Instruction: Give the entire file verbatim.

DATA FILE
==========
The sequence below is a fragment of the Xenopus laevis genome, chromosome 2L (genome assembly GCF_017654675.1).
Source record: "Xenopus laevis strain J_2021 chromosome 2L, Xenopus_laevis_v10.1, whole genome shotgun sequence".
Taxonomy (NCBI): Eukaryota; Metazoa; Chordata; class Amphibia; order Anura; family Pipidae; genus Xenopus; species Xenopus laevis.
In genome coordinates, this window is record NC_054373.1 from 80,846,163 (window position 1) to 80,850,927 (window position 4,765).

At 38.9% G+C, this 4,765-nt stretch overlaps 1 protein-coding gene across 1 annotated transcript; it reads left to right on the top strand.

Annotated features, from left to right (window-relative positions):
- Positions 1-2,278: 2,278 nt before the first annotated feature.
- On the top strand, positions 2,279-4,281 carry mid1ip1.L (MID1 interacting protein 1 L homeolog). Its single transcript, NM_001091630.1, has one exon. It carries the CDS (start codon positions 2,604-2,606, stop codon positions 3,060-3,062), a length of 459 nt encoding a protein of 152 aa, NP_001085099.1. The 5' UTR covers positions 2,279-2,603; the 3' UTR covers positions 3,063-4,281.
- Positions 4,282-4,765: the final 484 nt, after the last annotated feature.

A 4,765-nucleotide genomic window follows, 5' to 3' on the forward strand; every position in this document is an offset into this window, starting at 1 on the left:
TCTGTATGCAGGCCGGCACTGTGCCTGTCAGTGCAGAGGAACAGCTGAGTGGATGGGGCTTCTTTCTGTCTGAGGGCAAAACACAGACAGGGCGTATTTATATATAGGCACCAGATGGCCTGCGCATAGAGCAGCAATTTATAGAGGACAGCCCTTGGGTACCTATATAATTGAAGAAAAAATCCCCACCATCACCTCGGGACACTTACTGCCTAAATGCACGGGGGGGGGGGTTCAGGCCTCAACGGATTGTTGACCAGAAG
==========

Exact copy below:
The sequence below is a fragment of the Xenopus laevis genome, chromosome 2L (genome assembly GCF_017654675.1).
Source record: "Xenopus laevis strain J_2021 chromosome 2L, Xenopus_laevis_v10.1, whole genome shotgun sequence".
Taxonomy (NCBI): Eukaryota; Metazoa; Chordata; class Amphibia; order Anura; family Pipidae; genus Xenopus; species Xenopus laevis.
In genome coordinates, this window is record NC_054373.1 from 80,846,163 (window position 1) to 80,850,927 (window position 4,765).

At 38.9% G+C, this 4,765-nt stretch overlaps 1 protein-coding gene across 1 annotated transcript; it reads left to right on the top strand.

Annotated features, from left to right (window-relative positions):
- Positions 1-2,278: 2,278 nt before the first annotated feature.
- On the top strand, positions 2,279-4,281 carry mid1ip1.L (MID1 interacting protein 1 L homeolog). Its single transcript, NM_001091630.1, has one exon. It carries the CDS (start codon positions 2,604-2,606, stop codon positions 3,060-3,062), a length of 459 nt encoding a protein of 152 aa, NP_001085099.1. The 5' UTR covers positions 2,279-2,603; the 3' UTR covers positions 3,063-4,281.
- Positions 4,282-4,765: the final 484 nt, after the last annotated feature.

A 4,765-nucleotide genomic window follows, 5' to 3' on the forward strand; every position in this document is an offset into this window, starting at 1 on the left:
TCTGTATGCAGGCCGGCACTGTGCCTGTCAGTGCAGAGGAACAGCTGAGTGGATGGGGCTTCTTTCTGTCTGAGGGCAAAACACAGACAGGGCGTATTTATATATAGGCACCAGATGGCCTGCGCATAGAGCAGCAATTTATAGAGGACAGCCCTTGGGTACCTATATAATTGAAGAAAAAATCCCCACCATCACCTCGGGACACTTACTGCCTAAATGCACGGGGGGGGGGGTTCAGGCCTCAACGGATTGTTGACCAGAAG